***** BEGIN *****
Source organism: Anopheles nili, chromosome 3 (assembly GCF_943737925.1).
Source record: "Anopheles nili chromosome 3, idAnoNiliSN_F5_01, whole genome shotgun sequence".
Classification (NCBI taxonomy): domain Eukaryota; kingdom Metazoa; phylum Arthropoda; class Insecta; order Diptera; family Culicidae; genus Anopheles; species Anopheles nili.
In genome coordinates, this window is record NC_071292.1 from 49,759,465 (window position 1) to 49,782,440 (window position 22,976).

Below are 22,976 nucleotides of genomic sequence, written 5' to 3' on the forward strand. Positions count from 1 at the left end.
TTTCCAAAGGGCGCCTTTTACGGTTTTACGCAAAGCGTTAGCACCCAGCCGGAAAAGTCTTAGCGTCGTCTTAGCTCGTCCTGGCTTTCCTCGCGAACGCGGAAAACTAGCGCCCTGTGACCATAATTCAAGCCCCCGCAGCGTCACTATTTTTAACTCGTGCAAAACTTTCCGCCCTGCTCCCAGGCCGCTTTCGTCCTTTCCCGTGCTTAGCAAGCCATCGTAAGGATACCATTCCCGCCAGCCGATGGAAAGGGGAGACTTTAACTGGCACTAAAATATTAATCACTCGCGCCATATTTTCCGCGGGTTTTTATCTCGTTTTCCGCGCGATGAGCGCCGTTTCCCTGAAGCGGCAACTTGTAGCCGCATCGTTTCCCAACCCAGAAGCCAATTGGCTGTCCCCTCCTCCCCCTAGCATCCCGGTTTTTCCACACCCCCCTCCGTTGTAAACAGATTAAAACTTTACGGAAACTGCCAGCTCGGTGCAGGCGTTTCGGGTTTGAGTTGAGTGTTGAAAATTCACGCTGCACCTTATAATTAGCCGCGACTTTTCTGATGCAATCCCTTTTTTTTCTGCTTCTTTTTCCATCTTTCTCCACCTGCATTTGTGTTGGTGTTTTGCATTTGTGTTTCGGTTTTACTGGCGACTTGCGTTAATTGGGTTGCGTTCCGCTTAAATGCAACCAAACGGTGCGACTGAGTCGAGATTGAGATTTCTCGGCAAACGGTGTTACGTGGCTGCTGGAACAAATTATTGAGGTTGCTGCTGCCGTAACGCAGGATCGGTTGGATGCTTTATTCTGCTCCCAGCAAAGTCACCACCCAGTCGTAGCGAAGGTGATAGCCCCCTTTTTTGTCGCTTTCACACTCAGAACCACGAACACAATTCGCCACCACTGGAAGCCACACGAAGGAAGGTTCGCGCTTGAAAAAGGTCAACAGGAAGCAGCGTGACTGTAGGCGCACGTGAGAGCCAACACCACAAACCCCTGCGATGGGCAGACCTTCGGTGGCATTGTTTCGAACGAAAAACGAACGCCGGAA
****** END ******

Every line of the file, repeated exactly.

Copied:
Source organism: Anopheles nili, chromosome 3 (assembly GCF_943737925.1).
Source record: "Anopheles nili chromosome 3, idAnoNiliSN_F5_01, whole genome shotgun sequence".
Classification (NCBI taxonomy): domain Eukaryota; kingdom Metazoa; phylum Arthropoda; class Insecta; order Diptera; family Culicidae; genus Anopheles; species Anopheles nili.
In genome coordinates, this window is record NC_071292.1 from 49,759,465 (window position 1) to 49,782,440 (window position 22,976).

Below are 22,976 nucleotides of genomic sequence, written 5' to 3' on the forward strand. Positions count from 1 at the left end.
TTTCCAAAGGGCGCCTTTTACGGTTTTACGCAAAGCGTTAGCACCCAGCCGGAAAAGTCTTAGCGTCGTCTTAGCTCGTCCTGGCTTTCCTCGCGAACGCGGAAAACTAGCGCCCTGTGACCATAATTCAAGCCCCCGCAGCGTCACTATTTTTAACTCGTGCAAAACTTTCCGCCCTGCTCCCAGGCCGCTTTCGTCCTTTCCCGTGCTTAGCAAGCCATCGTAAGGATACCATTCCCGCCAGCCGATGGAAAGGGGAGACTTTAACTGGCACTAAAATATTAATCACTCGCGCCATATTTTCCGCGGGTTTTTATCTCGTTTTCCGCGCGATGAGCGCCGTTTCCCTGAAGCGGCAACTTGTAGCCGCATCGTTTCCCAACCCAGAAGCCAATTGGCTGTCCCCTCCTCCCCCTAGCATCCCGGTTTTTCCACACCCCCCTCCGTTGTAAACAGATTAAAACTTTACGGAAACTGCCAGCTCGGTGCAGGCGTTTCGGGTTTGAGTTGAGTGTTGAAAATTCACGCTGCACCTTATAATTAGCCGCGACTTTTCTGATGCAATCCCTTTTTTTTCTGCTTCTTTTTCCATCTTTCTCCACCTGCATTTGTGTTGGTGTTTTGCATTTGTGTTTCGGTTTTACTGGCGACTTGCGTTAATTGGGTTGCGTTCCGCTTAAATGCAACCAAACGGTGCGACTGAGTCGAGATTGAGATTTCTCGGCAAACGGTGTTACGTGGCTGCTGGAACAAATTATTGAGGTTGCTGCTGCCGTAACGCAGGATCGGTTGGATGCTTTATTCTGCTCCCAGCAAAGTCACCACCCAGTCGTAGCGAAGGTGATAGCCCCCTTTTTTGTCGCTTTCACACTCAGAACCACGAACACAATTCGCCACCACTGGAAGCCACACGAAGGAAGGTTCGCGCTTGAAAAAGGTCAACAGGAAGCAGCGTGACTGTAGGCGCACGTGAGAGCCAACACCACAAACCCCTGCGATGGGCAGACCTTCGGTGGCATTGTTTCGAACGAAAAACGAACGCCGGAA